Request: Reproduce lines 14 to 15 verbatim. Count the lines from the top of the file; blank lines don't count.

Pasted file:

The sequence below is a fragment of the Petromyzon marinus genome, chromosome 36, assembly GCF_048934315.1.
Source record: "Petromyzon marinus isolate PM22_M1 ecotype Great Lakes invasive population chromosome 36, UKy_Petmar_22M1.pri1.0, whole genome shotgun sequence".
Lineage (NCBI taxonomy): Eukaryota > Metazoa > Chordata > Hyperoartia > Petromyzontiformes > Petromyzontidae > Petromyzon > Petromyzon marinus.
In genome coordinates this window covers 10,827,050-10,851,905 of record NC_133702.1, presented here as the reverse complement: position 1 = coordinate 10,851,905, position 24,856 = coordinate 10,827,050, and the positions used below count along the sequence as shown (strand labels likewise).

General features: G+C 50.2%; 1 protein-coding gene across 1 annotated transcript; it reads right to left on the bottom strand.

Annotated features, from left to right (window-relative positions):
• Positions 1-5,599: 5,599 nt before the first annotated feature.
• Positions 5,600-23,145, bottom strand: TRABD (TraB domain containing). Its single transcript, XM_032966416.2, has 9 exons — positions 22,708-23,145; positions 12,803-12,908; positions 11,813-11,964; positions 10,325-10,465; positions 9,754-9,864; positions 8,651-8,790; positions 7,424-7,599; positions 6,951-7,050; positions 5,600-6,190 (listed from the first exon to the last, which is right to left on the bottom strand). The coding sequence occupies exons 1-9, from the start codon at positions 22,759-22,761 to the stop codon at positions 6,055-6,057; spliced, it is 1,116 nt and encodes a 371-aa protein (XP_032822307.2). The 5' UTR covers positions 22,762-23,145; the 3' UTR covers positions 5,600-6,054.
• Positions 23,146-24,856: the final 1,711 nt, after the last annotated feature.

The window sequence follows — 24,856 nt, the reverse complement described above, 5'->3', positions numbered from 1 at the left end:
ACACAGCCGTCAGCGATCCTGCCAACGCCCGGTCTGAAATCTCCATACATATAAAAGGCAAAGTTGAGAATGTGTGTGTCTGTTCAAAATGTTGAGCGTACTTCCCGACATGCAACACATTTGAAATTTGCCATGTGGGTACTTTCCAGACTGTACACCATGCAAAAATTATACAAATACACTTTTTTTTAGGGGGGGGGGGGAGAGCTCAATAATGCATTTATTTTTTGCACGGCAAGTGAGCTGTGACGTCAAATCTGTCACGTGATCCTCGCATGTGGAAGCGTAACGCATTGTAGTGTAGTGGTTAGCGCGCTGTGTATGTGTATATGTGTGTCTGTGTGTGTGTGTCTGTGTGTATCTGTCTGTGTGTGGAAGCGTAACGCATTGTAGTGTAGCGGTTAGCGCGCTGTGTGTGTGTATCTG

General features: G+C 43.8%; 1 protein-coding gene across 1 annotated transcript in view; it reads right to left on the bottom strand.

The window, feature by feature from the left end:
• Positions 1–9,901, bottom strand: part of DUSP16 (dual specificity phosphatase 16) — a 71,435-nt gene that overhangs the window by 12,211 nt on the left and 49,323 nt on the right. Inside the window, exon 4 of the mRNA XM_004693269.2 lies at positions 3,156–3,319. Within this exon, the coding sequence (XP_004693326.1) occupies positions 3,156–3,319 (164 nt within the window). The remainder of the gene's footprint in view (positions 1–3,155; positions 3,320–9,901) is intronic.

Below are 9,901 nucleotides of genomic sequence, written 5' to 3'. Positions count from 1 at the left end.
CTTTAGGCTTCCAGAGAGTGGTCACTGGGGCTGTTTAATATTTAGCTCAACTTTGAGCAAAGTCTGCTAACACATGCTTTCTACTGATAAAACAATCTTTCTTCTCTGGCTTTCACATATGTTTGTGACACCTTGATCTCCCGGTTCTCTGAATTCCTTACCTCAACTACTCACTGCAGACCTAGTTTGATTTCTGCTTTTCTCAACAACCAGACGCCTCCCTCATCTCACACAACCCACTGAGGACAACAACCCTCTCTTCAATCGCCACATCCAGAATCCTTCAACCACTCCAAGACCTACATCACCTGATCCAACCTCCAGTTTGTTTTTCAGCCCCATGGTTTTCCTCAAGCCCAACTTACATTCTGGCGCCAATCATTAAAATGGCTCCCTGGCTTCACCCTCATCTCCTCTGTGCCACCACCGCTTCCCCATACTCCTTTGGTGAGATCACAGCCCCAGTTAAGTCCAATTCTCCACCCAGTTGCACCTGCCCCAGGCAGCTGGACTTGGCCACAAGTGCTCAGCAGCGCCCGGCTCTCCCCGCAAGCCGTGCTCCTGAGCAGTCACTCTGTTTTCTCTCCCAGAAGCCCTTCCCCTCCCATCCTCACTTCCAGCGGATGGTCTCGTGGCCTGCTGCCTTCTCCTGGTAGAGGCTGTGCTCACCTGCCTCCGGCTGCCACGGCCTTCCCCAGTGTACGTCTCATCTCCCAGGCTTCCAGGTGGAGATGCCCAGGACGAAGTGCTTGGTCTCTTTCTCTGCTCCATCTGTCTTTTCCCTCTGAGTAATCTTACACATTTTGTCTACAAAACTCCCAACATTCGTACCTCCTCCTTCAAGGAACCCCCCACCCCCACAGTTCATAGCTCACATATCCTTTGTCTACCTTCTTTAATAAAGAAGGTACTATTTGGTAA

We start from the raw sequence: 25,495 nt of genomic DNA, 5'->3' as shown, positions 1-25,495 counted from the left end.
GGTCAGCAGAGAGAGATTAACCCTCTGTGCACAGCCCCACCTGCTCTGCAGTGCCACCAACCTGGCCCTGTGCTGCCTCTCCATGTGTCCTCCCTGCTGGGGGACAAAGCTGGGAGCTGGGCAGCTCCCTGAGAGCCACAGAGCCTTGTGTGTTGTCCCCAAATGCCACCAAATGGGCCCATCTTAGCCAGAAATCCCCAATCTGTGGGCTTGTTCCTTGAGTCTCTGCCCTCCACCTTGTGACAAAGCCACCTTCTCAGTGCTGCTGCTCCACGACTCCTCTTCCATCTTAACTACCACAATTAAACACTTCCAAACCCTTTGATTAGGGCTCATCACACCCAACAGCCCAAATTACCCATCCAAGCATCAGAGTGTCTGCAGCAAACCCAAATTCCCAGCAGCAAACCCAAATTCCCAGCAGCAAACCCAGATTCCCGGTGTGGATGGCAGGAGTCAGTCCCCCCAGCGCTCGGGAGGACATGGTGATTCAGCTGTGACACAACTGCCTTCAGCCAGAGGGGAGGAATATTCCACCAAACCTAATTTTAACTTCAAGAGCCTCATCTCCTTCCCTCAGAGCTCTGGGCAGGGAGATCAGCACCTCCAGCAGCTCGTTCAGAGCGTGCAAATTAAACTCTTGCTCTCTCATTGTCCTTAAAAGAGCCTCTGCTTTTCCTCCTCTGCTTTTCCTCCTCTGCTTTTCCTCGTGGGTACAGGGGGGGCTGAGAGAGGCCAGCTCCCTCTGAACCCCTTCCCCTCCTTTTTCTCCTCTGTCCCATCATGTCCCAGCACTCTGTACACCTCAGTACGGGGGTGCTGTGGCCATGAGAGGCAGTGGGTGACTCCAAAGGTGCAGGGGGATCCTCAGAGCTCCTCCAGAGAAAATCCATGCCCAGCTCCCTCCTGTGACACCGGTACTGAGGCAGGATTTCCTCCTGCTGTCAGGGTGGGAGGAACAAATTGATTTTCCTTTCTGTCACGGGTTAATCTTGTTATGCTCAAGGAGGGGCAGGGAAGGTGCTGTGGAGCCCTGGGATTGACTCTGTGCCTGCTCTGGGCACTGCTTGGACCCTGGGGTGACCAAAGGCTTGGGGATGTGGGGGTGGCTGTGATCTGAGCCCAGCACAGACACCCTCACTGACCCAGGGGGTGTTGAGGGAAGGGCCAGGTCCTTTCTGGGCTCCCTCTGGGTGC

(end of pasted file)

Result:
• Positions 1–9,901, bottom strand: part of DUSP16 (dual specificity phosphatase 16) — a 71,435-nt gene that overhangs the window by 12,211 nt on the left and 49,323 nt on the right. Inside the window, exon 4 of the mRNA XM_004693269.2 lies at positions 3,156–3,319. Within this exon, the coding sequence (XP_004693326.1) occupies positions 3,156–3,319 (164 nt within the window). The remainder of the gene's footprint in view (positions 1–3,155; positions 3,320–9,901) is intronic.

Below are 9,901 nucleotides of genomic sequence, written 5' to 3'. Positions count from 1 at the left end.